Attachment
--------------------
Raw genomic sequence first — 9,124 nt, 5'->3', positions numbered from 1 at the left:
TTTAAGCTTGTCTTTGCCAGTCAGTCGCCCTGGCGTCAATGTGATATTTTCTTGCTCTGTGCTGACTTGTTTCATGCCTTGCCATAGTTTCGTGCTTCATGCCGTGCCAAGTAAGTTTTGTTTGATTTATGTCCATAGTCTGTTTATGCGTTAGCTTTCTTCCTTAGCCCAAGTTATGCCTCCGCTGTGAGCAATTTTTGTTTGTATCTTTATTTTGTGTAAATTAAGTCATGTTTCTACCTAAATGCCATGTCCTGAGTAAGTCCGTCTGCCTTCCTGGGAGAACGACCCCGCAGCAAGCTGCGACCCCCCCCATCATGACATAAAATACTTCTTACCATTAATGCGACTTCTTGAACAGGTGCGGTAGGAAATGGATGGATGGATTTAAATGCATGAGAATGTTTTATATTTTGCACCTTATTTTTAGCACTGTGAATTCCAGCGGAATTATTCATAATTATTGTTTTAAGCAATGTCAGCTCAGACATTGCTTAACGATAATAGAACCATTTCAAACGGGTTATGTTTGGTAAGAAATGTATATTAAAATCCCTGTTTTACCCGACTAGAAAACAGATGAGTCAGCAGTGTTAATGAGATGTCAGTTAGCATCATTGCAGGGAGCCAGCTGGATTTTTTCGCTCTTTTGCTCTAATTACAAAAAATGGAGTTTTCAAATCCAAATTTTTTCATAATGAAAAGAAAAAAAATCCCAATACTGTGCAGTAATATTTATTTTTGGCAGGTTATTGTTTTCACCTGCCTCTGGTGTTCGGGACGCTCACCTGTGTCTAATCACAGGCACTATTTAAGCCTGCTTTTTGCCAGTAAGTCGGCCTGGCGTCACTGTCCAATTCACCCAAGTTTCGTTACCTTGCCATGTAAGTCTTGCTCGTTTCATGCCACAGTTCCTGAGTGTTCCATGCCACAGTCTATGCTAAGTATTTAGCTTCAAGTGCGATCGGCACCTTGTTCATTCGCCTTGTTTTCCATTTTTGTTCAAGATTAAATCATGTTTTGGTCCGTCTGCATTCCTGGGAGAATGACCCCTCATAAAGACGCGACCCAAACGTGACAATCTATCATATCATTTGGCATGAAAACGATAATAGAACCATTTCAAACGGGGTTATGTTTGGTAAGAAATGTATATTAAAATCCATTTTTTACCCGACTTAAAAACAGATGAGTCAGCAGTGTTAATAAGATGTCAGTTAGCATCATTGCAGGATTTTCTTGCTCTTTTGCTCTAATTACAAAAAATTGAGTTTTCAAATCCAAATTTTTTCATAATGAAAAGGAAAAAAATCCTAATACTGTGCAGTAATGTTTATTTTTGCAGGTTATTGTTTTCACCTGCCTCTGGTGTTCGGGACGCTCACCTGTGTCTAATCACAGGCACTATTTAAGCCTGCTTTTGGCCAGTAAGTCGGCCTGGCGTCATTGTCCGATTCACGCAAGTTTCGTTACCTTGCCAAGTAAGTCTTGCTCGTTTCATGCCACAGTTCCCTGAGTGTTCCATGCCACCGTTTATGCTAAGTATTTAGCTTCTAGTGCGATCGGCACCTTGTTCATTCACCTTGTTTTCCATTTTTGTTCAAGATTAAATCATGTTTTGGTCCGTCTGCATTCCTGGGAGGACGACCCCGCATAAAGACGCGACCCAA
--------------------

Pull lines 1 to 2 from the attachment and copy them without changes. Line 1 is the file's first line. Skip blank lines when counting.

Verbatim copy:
Raw genomic sequence first — 9,124 nt, 5'->3', positions numbered from 1 at the left:
TTTAAGCTTGTCTTTGCCAGTCAGTCGCCCTGGCGTCAATGTGATATTTTCTTGCTCTGTGCTGACTTGTTTCATGCCTTGCCATAGTTTCGTGCTTCATGCCGTGCCAAGTAAGTTTTGTTTGATTTATGTCCATAGTCTGTTTATGCGTTAGCTTTCTTCCTTAGCCCAAGTTATGCCTCCGCTGTGAGCAATTTTTGTTTGTATCTTTATTTTGTGTAAATTAAGTCATGTTTCTACCTAAATGCCATGTCCTGAGTAAGTCCGTCTGCCTTCCTGGGAGAACGACCCCGCAGCAAGCTGCGACCCCCCCCATCATGACATAAAATACTTCTTACCATTAATGCGACTTCTTGAACAGGTGCGGTAGGAAATGGATGGATGGATTTAAATGCATGAGAATGTTTTATATTTTGCACCTTATTTTTAGCACTGTGAATTCCAGCGGAATTATTCATAATTATTGTTTTAAGCAATGTCAGCTCAGACATTGCTTAACGATAATAGAACCATTTCAAACGGGTTATGTTTGGTAAGAAATGTATATTAAAATCCCTGTTTTACCCGACTAGAAAACAGATGAGTCAGCAGTGTTAATGAGATGTCAGTTAGCATCATTGCAGGGAGCCAGCTGGATTTTTTCGCTCTTTTGCTCTAATTACAAAAAATGGAGTTTTCAAATCCAAATTTTTTCATAATGAAAAGAAAAAAAATCCCAATACTGTGCAGTAATATTTATTTTTGGCAGGTTATTGTTTTCACCTGCCTCTGGTGTTCGGGACGCTCACCTGTGTCTAATCACAGGCACTATTTAAGCCTGCTTTTTGCCAGTAAGTCGGCCTGGCGTCACTGTCCAATTCACCCAAGTTTCGTTACCTTGCCATGTAAGTCTTGCTCGTTTCATGCCACAGTTCCTGAGTGTTCCATGCCACAGTCTATGCTAAGTATTTAGCTTCAAGTGCGATCGGCACCTTGTTCATTCGCCTTGTTTTCCATTTTTGTTCAAGATTAAATCATGTTTTGGTCCGTCTGCATTCCTGGGAGAATGACCCCTCATAAAGACGCGACCCAAACGTGACAATCTATCATATCATTTGGCATGAAAACGATAATAGAACCATTTCAAACGGGGTTATGTTTGGTAAGAAATGTATATTAAAATCCATTTTTTACCCGACTTAAAAACAGATGAGTCAGCAGTGTTAATAAGATGTCAGTTAGCATCATTGCAGGATTTTCTTGCTCTTTTGCTCTAATTACAAAAAATTGAGTTTTCAAATCCAAATTTTTTCATAATGAAAAGGAAAAAAATCCTAATACTGTGCAGTAATGTTTATTTTTGCAGGTTATTGTTTTCACCTGCCTCTGGTGTTCGGGACGCTCACCTGTGTCTAATCACAGGCACTATTTAAGCCTGCTTTTGGCCAGTAAGTCGGCCTGGCGTCATTGTCCGATTCACGCAAGTTTCGTTACCTTGCCAAGTAAGTCTTGCTCGTTTCATGCCACAGTTCCCTGAGTGTTCCATGCCACCGTTTATGCTAAGTATTTAGCTTCTAGTGCGATCGGCACCTTGTTCATTCACCTTGTTTTCCATTTTTGTTCAAGATTAAATCATGTTTTGGTCCGTCTGCATTCCTGGGAGGACGACCCCGCATAAAGACGCGACCCAA